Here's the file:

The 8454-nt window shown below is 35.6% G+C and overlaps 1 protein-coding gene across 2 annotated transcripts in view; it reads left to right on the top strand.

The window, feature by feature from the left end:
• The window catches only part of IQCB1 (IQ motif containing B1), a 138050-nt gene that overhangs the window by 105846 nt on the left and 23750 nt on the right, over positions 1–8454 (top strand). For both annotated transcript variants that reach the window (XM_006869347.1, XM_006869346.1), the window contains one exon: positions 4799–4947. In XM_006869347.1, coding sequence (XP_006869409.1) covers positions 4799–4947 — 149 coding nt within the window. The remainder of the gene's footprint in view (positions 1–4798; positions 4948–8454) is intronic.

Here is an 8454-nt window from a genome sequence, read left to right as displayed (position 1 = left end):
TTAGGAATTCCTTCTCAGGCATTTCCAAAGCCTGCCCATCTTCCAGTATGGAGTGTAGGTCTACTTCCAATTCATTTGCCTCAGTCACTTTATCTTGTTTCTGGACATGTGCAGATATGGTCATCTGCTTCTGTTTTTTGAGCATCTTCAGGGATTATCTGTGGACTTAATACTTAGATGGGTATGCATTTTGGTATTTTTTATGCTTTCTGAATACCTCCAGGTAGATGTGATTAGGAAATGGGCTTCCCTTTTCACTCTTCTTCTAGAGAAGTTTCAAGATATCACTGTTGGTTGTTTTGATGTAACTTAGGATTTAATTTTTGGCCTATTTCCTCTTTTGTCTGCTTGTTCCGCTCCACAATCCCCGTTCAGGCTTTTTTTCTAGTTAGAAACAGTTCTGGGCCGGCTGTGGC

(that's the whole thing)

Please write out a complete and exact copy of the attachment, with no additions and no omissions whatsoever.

The 8454-nt window shown below is 35.6% G+C and overlaps 1 protein-coding gene across 2 annotated transcripts in view; it reads left to right on the top strand.

The window, feature by feature from the left end:
• The window catches only part of IQCB1 (IQ motif containing B1), a 138050-nt gene that overhangs the window by 105846 nt on the left and 23750 nt on the right, over positions 1–8454 (top strand). For both annotated transcript variants that reach the window (XM_006869347.1, XM_006869346.1), the window contains one exon: positions 4799–4947. In XM_006869347.1, coding sequence (XP_006869409.1) covers positions 4799–4947 — 149 coding nt within the window. The remainder of the gene's footprint in view (positions 1–4798; positions 4948–8454) is intronic.

Here is an 8454-nt window from a genome sequence, read left to right as displayed (position 1 = left end):
TTAGGAATTCCTTCTCAGGCATTTCCAAAGCCTGCCCATCTTCCAGTATGGAGTGTAGGTCTACTTCCAATTCATTTGCCTCAGTCACTTTATCTTGTTTCTGGACATGTGCAGATATGGTCATCTGCTTCTGTTTTTTGAGCATCTTCAGGGATTATCTGTGGACTTAATACTTAGATGGGTATGCATTTTGGTATTTTTTATGCTTTCTGAATACCTCCAGGTAGATGTGATTAGGAAATGGGCTTCCCTTTTCACTCTTCTTCTAGAGAAGTTTCAAGATATCACTGTTGGTTGTTTTGATGTAACTTAGGATTTAATTTTTGGCCTATTTCCTCTTTTGTCTGCTTGTTCCGCTCCACAATCCCCGTTCAGGCTTTTTTTCTAGTTAGAAACAGTTCTGGGCCGGCTGTGGC